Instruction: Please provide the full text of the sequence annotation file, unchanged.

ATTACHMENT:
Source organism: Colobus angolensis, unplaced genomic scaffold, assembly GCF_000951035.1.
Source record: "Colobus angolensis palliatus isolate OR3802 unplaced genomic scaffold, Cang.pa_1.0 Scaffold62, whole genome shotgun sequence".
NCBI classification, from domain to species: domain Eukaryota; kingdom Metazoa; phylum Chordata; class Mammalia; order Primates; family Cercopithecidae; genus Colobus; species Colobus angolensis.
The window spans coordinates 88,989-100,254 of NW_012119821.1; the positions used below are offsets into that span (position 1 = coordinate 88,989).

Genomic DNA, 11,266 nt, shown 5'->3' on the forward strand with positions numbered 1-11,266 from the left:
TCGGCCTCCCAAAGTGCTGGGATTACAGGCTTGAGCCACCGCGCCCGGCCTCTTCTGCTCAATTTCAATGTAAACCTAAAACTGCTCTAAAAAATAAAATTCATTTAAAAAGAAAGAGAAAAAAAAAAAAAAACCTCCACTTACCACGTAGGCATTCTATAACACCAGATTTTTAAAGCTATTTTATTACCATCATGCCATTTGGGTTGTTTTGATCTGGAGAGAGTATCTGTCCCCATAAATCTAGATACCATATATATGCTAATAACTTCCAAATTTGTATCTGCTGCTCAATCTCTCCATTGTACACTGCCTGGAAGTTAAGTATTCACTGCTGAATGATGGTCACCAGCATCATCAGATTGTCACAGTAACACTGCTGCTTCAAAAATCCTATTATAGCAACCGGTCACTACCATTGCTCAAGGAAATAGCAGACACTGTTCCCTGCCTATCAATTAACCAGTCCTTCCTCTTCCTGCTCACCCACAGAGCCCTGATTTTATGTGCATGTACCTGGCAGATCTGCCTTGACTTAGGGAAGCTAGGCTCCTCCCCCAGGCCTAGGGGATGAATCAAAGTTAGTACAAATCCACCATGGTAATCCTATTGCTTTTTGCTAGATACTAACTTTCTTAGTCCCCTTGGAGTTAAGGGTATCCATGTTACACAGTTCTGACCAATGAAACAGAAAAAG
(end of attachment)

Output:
Source organism: Colobus angolensis, unplaced genomic scaffold, assembly GCF_000951035.1.
Source record: "Colobus angolensis palliatus isolate OR3802 unplaced genomic scaffold, Cang.pa_1.0 Scaffold62, whole genome shotgun sequence".
NCBI classification, from domain to species: domain Eukaryota; kingdom Metazoa; phylum Chordata; class Mammalia; order Primates; family Cercopithecidae; genus Colobus; species Colobus angolensis.
The window spans coordinates 88,989-100,254 of NW_012119821.1; the positions used below are offsets into that span (position 1 = coordinate 88,989).

Genomic DNA, 11,266 nt, shown 5'->3' on the forward strand with positions numbered 1-11,266 from the left:
TCGGCCTCCCAAAGTGCTGGGATTACAGGCTTGAGCCACCGCGCCCGGCCTCTTCTGCTCAATTTCAATGTAAACCTAAAACTGCTCTAAAAAATAAAATTCATTTAAAAAGAAAGAGAAAAAAAAAAAAAAACCTCCACTTACCACGTAGGCATTCTATAACACCAGATTTTTAAAGCTATTTTATTACCATCATGCCATTTGGGTTGTTTTGATCTGGAGAGAGTATCTGTCCCCATAAATCTAGATACCATATATATGCTAATAACTTCCAAATTTGTATCTGCTGCTCAATCTCTCCATTGTACACTGCCTGGAAGTTAAGTATTCACTGCTGAATGATGGTCACCAGCATCATCAGATTGTCACAGTAACACTGCTGCTTCAAAAATCCTATTATAGCAACCGGTCACTACCATTGCTCAAGGAAATAGCAGACACTGTTCCCTGCCTATCAATTAACCAGTCCTTCCTCTTCCTGCTCACCCACAGAGCCCTGATTTTATGTGCATGTACCTGGCAGATCTGCCTTGACTTAGGGAAGCTAGGCTCCTCCCCCAGGCCTAGGGGATGAATCAAAGTTAGTACAAATCCACCATGGTAATCCTATTGCTTTTTGCTAGATACTAACTTTCTTAGTCCCCTTGGAGTTAAGGGTATCCATGTTACACAGTTCTGACCAATGAAACAGAAAAAG